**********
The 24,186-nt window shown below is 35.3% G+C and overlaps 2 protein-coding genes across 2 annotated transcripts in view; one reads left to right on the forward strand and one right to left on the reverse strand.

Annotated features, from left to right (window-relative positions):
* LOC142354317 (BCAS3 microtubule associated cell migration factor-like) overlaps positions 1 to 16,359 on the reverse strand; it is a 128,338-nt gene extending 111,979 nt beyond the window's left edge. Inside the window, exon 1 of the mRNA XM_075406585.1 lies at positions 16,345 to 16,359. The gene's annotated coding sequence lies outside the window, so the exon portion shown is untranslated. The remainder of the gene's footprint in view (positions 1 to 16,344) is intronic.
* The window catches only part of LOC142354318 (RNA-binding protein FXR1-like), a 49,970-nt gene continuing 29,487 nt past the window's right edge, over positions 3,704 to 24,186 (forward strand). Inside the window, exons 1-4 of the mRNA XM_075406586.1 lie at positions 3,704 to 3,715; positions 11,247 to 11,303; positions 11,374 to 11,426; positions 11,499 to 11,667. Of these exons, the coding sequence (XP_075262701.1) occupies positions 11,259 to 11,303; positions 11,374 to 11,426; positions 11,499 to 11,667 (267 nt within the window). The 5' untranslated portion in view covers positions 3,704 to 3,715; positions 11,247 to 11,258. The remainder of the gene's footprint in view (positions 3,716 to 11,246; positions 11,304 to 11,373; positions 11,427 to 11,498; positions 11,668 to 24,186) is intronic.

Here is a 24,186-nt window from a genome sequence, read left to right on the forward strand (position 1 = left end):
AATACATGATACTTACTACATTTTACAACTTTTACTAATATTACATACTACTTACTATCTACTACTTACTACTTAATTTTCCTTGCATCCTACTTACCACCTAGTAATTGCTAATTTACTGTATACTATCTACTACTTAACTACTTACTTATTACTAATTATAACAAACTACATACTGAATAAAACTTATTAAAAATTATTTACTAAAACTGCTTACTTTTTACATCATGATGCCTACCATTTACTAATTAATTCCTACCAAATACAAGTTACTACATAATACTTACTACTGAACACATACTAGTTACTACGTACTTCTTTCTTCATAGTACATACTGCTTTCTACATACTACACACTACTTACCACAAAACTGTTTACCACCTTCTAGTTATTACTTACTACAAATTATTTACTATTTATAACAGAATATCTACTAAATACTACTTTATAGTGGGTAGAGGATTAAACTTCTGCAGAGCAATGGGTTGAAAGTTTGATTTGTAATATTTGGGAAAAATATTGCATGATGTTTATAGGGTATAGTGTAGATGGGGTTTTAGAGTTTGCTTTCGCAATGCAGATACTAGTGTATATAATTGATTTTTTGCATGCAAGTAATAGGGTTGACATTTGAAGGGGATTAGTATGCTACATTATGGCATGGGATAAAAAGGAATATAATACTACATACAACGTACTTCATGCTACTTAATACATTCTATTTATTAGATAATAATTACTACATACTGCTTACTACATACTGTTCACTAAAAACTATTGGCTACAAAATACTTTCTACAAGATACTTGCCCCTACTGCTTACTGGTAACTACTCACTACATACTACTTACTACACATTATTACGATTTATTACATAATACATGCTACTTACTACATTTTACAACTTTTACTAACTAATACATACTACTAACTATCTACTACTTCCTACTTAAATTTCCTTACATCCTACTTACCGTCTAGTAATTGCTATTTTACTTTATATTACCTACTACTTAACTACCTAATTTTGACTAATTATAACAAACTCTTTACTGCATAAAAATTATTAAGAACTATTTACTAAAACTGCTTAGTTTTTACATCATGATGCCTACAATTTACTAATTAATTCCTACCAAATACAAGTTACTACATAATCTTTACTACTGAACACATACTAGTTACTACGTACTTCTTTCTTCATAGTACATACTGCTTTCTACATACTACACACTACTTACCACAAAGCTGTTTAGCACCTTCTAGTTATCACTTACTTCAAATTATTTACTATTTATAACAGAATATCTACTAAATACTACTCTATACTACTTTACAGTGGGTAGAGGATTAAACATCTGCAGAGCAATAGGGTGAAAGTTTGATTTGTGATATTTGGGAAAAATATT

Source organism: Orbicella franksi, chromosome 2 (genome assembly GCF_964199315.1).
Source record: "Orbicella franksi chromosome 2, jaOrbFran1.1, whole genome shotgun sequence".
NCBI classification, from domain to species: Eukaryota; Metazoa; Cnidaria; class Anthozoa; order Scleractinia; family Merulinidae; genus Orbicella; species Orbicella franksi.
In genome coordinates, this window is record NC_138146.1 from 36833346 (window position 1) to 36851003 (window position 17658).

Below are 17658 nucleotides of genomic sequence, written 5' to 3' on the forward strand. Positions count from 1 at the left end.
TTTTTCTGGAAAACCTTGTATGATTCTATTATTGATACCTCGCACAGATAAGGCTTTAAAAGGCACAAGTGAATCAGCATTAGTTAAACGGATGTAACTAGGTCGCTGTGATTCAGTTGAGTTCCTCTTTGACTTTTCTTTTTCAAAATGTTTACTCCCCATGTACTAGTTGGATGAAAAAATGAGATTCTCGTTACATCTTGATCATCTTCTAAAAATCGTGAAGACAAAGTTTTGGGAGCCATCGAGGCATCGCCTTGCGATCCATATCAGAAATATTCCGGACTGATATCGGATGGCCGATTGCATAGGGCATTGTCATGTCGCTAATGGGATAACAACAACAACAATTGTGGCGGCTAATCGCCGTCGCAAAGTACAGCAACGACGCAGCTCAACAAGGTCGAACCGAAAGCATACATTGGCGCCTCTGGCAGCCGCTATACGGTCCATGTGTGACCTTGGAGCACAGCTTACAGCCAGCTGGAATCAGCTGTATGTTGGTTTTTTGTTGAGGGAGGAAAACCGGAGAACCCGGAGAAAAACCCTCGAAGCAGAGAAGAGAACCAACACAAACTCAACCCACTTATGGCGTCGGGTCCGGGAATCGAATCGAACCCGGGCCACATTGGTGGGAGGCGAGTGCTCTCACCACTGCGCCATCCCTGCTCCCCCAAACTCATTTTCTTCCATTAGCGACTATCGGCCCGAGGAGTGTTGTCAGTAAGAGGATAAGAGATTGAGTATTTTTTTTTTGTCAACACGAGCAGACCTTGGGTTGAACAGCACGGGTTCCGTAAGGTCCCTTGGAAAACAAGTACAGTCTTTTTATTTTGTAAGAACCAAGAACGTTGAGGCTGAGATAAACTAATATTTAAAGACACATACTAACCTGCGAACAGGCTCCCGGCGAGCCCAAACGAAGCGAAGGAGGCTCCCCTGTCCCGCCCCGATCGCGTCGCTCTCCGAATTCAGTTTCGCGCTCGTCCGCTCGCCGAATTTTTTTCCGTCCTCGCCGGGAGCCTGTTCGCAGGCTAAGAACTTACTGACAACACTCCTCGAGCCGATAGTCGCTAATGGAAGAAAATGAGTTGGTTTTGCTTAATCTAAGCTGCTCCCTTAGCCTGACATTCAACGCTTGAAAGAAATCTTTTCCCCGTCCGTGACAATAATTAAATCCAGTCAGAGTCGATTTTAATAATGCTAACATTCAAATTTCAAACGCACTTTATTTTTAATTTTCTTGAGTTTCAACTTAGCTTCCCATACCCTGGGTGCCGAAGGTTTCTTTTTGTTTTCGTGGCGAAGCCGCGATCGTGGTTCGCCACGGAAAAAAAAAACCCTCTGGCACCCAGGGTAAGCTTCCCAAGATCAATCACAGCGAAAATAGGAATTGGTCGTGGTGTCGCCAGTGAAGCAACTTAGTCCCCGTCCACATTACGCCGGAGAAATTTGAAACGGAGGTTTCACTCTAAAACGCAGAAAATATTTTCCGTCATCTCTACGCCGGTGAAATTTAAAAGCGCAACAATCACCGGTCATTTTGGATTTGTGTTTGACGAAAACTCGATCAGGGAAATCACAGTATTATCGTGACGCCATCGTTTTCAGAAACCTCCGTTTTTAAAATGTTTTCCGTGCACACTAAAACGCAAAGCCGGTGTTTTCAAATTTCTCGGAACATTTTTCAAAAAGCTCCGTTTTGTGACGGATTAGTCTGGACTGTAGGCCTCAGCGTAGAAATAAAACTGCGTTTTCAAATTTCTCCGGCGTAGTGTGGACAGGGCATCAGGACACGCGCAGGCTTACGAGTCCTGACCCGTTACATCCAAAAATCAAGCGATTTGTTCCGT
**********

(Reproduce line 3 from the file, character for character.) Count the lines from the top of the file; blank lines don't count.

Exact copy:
* LOC142354317 (BCAS3 microtubule associated cell migration factor-like) overlaps positions 1 to 16,359 on the reverse strand; it is a 128,338-nt gene extending 111,979 nt beyond the window's left edge. Inside the window, exon 1 of the mRNA XM_075406585.1 lies at positions 16,345 to 16,359. The gene's annotated coding sequence lies outside the window, so the exon portion shown is untranslated. The remainder of the gene's footprint in view (positions 1 to 16,344) is intronic.